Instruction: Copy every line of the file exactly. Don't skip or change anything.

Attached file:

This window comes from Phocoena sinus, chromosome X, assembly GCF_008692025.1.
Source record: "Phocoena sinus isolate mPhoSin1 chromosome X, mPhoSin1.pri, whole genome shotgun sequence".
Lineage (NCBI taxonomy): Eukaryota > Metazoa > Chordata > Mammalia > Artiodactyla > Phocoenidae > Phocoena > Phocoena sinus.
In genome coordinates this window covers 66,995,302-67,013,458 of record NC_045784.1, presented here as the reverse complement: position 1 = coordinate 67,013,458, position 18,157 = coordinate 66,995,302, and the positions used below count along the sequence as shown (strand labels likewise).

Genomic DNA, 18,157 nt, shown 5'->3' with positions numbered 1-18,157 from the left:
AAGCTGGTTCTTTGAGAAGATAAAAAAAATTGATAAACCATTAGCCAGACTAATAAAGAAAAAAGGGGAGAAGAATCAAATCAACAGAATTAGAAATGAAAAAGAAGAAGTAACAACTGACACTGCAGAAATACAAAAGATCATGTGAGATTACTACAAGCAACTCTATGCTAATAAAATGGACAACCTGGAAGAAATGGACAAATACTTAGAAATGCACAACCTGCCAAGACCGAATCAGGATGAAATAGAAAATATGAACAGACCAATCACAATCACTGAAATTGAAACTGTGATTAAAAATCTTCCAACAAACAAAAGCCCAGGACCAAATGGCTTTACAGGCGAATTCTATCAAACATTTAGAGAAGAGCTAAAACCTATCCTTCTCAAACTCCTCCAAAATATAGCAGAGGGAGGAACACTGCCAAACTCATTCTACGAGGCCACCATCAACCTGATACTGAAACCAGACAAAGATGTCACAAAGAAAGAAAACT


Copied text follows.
This window comes from Phocoena sinus, chromosome X, assembly GCF_008692025.1.
Source record: "Phocoena sinus isolate mPhoSin1 chromosome X, mPhoSin1.pri, whole genome shotgun sequence".
Lineage (NCBI taxonomy): Eukaryota > Metazoa > Chordata > Mammalia > Artiodactyla > Phocoenidae > Phocoena > Phocoena sinus.
In genome coordinates this window covers 66,995,302-67,013,458 of record NC_045784.1, presented here as the reverse complement: position 1 = coordinate 67,013,458, position 18,157 = coordinate 66,995,302, and the positions used below count along the sequence as shown (strand labels likewise).

Genomic DNA, 18,157 nt, shown 5'->3' with positions numbered 1-18,157 from the left:
AAGCTGGTTCTTTGAGAAGATAAAAAAAATTGATAAACCATTAGCCAGACTAATAAAGAAAAAAGGGGAGAAGAATCAAATCAACAGAATTAGAAATGAAAAAGAAGAAGTAACAACTGACACTGCAGAAATACAAAAGATCATGTGAGATTACTACAAGCAACTCTATGCTAATAAAATGGACAACCTGGAAGAAATGGACAAATACTTAGAAATGCACAACCTGCCAAGACCGAATCAGGATGAAATAGAAAATATGAACAGACCAATCACAATCACTGAAATTGAAACTGTGATTAAAAATCTTCCAACAAACAAAAGCCCAGGACCAAATGGCTTTACAGGCGAATTCTATCAAACATTTAGAGAAGAGCTAAAACCTATCCTTCTCAAACTCCTCCAAAATATAGCAGAGGGAGGAACACTGCCAAACTCATTCTACGAGGCCACCATCAACCTGATACTGAAACCAGACAAAGATGTCACAAAGAAAGAAAACT